Digital Humanities Interest Leads to Local Women’s History Tours
Dr. Mary Ellen Pethel is an author, historian, archivist, and digital humanist. She is an Assistant Professor of Interdisciplinary Studies and Global Education at Belmont University.
Digital humanist. That’s a descriptor I’ve not only learned to embrace but come to love. Almost a decade after completing my Ph.D. in history, I finally tackled the dissertation-to-book project—publishing Athens of the New South in 2017. The monograph focused on Nashville’s urban evolution from the Civil War to the Great Depression, and the city’s connective identity to institutions of higher education, including Vanderbilt.
As I entered the final stages of editing, I found myself wanting—more accurately needing—something more. I desired work that would reach and inform a wider audience while still telling Nashville’s complex story.
As serendipity would have it, that same spring I learned of George Mason University’s post-graduate Digital Public Humanities certificate program. Digital Humanities (DH) is difficult to define because it can mean many things. But simply put, DH offers a new vision for teaching and learning that combines interdisciplinary methods with technology—allowing students and scholars to participate as both producers and consumers of knowledge. I began the program the same semester my book was released by UT Press, and it wasn’t long before I was hooked.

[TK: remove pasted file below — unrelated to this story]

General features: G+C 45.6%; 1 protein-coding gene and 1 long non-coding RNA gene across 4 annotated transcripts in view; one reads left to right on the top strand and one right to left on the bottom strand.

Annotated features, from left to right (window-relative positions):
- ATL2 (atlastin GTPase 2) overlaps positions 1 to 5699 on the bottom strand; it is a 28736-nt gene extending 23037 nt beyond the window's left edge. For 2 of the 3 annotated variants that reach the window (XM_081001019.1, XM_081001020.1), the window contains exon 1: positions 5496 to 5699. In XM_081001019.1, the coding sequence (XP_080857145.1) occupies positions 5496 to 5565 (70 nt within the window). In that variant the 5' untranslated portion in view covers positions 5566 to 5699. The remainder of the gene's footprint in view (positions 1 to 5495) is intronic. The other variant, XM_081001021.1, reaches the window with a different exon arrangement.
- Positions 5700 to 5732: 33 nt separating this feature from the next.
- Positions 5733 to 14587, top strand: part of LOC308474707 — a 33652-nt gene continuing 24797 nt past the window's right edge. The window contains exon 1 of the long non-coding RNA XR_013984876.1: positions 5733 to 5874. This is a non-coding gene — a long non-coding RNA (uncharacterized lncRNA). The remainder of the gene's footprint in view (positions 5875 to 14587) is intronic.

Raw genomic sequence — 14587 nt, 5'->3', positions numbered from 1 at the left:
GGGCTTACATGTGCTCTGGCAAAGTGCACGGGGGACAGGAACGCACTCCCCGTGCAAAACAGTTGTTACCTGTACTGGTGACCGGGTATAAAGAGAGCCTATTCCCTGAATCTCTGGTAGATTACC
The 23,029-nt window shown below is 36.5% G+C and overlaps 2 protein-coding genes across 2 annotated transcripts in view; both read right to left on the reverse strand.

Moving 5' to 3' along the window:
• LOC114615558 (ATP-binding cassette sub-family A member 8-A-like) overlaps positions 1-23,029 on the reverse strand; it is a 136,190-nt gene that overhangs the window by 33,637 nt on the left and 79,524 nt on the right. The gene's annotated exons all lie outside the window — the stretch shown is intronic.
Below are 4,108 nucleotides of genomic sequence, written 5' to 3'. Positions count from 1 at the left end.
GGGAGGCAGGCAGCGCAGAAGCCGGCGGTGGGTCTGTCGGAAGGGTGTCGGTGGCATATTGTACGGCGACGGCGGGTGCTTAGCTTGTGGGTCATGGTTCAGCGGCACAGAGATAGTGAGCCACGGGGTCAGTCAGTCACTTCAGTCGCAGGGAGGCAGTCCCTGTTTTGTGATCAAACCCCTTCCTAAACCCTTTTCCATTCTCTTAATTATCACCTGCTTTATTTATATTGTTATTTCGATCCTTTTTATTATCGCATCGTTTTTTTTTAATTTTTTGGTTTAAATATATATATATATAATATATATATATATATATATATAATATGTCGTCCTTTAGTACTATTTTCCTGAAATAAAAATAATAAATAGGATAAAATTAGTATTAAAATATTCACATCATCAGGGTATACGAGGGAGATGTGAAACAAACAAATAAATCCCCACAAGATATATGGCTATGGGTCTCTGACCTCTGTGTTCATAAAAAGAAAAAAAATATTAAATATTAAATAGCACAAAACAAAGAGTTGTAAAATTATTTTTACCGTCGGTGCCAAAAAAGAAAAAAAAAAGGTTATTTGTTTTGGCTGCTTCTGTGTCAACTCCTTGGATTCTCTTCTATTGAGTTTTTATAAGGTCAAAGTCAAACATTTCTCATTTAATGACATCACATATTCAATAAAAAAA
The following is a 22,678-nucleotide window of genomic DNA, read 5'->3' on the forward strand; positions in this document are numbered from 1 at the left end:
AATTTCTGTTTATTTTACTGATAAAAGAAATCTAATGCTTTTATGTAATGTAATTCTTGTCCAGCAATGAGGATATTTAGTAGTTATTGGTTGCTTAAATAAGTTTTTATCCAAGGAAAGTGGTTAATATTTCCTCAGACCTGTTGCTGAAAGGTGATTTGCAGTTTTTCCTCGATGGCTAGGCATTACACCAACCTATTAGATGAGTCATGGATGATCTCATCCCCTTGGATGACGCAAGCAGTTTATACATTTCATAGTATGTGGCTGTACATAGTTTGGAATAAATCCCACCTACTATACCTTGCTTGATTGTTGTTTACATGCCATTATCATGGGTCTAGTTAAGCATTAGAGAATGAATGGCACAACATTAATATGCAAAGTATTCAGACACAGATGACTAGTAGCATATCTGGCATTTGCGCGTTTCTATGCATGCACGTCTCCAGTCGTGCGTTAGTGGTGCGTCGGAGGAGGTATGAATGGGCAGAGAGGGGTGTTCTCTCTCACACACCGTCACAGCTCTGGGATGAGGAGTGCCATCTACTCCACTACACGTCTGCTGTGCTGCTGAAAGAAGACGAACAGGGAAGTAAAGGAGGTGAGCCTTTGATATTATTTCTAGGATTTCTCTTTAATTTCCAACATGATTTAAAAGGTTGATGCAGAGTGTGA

As I learned new digital and public history skills, I had an epiphany. What if Nashville had a digital platform that could provide free self-guided walking tours—complete with mapping, narration, and historic images? A very long story short, two years later, NashvilleSites.org launched with over 20 mobile-friendly tours. (Did I mention free?) Local universities, including Vanderbilt, contributed through undergraduate and graduate interns and scholarly partnerships. I had, along with a whole lot of help and the support of the Metro Historic Commission Foundation, become a digital humanist.
From my undergraduate days to the present, women’s history has driven my research, and this has remained a central focus of Nashville Sites tours. All of the tours feature women important to our city’s history and culture; however, two specific tours are dedicated solely to women. So, as we celebrate Women’s History Month, I’d like to highlight the Woman’s Suffrage and Women’s History Highlight Tours.